Most of the Team Foundation Server virtual lab environments I work with use snapshots that are taken while the lab virtual machines are running. When configuring a Build Definition with the default lab build process template (LabDefaultTemplate.xaml) and choosing to restore the environment to one of these snapshots everything just works. However, the guidance from Microsoft around taking snapshots of certain virtual machines (primarily Active Directory domain controllers and occasionally SQL Servers) is to shutdown the VMs first before taking the snapshot.
In recent work with a lab containing a domain controller, we’ve followed the recommendation of performing the snapshot while the VM is off. As a result of this I’ve discovered that the default lab build process template will restore to the selected snapshot and wait 20 minutes for the workflow capability of the environment to become ready and then fail. It never checks if the environment is started and never attempts to start it.
I’ve since added a call to the GetLabEnvironmentStatus and StartLabEnvironment activities into the lab build process template just after the “Restore Snapshot” sequence and before the “Do deployment” sequence so the environment gets started if it isn’t already running.
The full customised build process template is available as a Gist. The changes are small though – first a new variable definition is inserted at line 30:
<Variable x:TypeArguments="mtlc:LabEnvironmentState" Name="LabEnvironmentState" />
And then 6 lines are inserted at line 81 (was line 80 before the above line was added):
<mtlwa:GetLabEnvironmentStatus LabEnvironmentUri="[LabEnvironmentUri]" Result="[LabEnvironmentState]" DisplayName="Get Lab Environment State" /> <If Condition="[LabEnvironmentState <> Microsoft.TeamFoundation.Lab.Client.LabEnvironmentState.Running]" DisplayName="If Lab Environment Not Running"> <If.Then> <mtlwa:StartLabEnvironment LabEnvironmentUri="[LabEnvironmentUri]" DisplayName="Start Lab Environment"/> </If.Then> </If>
A very similar change will be required in TFS 11 because its lab build process still won’t start an environment. Apparently this is to avoid making assumptions about the order in which each VM in a lab should be started.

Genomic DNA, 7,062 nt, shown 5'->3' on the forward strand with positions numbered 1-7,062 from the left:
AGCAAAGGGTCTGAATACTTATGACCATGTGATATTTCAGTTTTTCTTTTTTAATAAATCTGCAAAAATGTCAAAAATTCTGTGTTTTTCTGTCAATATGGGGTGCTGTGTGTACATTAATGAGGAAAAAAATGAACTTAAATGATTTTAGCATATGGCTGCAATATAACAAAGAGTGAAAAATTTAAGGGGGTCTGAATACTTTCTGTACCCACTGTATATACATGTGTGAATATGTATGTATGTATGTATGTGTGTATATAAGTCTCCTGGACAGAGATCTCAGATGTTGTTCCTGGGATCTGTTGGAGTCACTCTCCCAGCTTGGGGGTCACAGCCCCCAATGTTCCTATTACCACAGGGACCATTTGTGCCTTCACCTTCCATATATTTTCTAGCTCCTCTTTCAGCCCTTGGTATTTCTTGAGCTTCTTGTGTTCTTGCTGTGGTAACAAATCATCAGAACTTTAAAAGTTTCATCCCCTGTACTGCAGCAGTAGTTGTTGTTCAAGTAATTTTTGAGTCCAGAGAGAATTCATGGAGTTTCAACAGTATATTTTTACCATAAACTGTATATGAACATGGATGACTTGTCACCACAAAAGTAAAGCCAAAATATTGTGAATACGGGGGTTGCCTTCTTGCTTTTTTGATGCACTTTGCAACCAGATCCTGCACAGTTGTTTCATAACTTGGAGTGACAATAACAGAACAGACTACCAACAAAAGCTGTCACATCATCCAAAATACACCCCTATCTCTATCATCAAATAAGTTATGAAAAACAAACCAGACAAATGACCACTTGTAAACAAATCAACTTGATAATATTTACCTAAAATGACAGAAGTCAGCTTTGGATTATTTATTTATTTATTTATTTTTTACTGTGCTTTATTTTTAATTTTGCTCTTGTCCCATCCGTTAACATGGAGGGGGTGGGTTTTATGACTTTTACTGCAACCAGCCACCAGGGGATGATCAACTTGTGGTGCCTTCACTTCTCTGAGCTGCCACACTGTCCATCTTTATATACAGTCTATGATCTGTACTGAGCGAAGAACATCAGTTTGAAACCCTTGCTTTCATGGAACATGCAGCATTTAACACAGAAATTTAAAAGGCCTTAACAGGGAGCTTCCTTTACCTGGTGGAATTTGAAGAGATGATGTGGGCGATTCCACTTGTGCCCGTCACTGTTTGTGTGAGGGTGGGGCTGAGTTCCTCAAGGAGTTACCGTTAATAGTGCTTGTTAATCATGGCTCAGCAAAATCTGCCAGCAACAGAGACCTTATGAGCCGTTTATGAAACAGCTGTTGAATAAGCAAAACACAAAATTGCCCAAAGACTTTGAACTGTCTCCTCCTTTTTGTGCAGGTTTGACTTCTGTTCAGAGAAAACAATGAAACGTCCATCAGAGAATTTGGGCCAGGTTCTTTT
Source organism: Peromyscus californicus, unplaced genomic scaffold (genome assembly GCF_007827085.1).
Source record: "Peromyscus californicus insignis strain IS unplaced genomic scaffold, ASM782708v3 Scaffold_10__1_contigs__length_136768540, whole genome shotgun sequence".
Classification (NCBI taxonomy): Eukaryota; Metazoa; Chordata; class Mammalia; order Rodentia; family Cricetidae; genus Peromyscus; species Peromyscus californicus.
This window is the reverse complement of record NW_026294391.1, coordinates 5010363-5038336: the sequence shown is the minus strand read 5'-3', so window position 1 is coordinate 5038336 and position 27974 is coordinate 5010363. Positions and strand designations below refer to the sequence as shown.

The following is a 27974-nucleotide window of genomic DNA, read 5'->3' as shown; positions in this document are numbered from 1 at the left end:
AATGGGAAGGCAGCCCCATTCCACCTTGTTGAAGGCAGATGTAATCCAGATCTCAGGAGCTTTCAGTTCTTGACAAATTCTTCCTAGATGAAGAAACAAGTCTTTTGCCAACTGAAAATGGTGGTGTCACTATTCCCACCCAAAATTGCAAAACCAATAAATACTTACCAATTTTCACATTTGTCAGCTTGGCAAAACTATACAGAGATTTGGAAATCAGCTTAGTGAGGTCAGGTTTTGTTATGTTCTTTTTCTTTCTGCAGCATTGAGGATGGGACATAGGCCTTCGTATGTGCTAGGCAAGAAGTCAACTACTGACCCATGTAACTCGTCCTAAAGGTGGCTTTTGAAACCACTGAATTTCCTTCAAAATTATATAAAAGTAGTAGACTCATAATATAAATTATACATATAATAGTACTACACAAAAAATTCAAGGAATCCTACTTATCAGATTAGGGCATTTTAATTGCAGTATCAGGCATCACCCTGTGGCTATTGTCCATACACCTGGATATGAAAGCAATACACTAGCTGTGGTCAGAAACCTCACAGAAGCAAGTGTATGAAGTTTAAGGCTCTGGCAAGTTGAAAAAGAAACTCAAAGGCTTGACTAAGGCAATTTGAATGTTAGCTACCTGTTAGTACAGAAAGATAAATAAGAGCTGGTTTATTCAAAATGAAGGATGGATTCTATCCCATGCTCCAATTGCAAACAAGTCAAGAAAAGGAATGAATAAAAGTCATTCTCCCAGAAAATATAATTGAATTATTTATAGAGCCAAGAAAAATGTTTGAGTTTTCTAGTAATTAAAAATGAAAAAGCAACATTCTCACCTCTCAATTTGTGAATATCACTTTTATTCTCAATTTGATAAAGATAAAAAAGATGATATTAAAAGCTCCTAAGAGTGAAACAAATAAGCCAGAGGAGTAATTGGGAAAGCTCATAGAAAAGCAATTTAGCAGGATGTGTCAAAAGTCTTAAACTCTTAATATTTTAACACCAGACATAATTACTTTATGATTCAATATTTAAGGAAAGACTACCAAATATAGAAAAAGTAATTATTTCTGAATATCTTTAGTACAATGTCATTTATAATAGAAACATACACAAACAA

Now that I get to work with a TFS 2010 Lab Management environment most days, I find myself building various virtual machines to replicate the production environments of our clients for testing. With many different clients and projects, the range of virtual machine operating systems expands exponentially as matrix of core OS version, processor architecture, service pack, IE version, and other minor variations. However, for any particular configuration, I’ll also want multiple copies so naturally I want to make use of System Center Virtual Machine Manager’s VM Template Library.
However, creating a template from a VM using the SCVMM Administrator Console, without destroying the original VM, is death by a thousand clicks:
- Shutdown the VM.
- Dismount any media in the VM’s virtual DVD drives.
- Clone the VM via an eight-page wizard.
- Wait for the cloning to complete.
- Convert the cloned VM into a template with a six-page wizard.
- Wait for the sysprepping to complete.
- Restart the original VM.
I tire of such tedium very quickly and as such, I’ve scripted the above process with PowerShell and the SCVMM Snapin. You can access the Export-VMTemplate script I’ve written on gist.github. If you open a PowerShell window from the toolbar in the SCVMM console, you can execute the script like this:
.\Export-VMTemplate.ps1 -VM 'MyOriginalVm' -TemplateName 'NewTemplateName' -LibraryServer 'MyLibSvr'
Hopefully the script itself, or at least some of the concepts within, will be useful to someone else.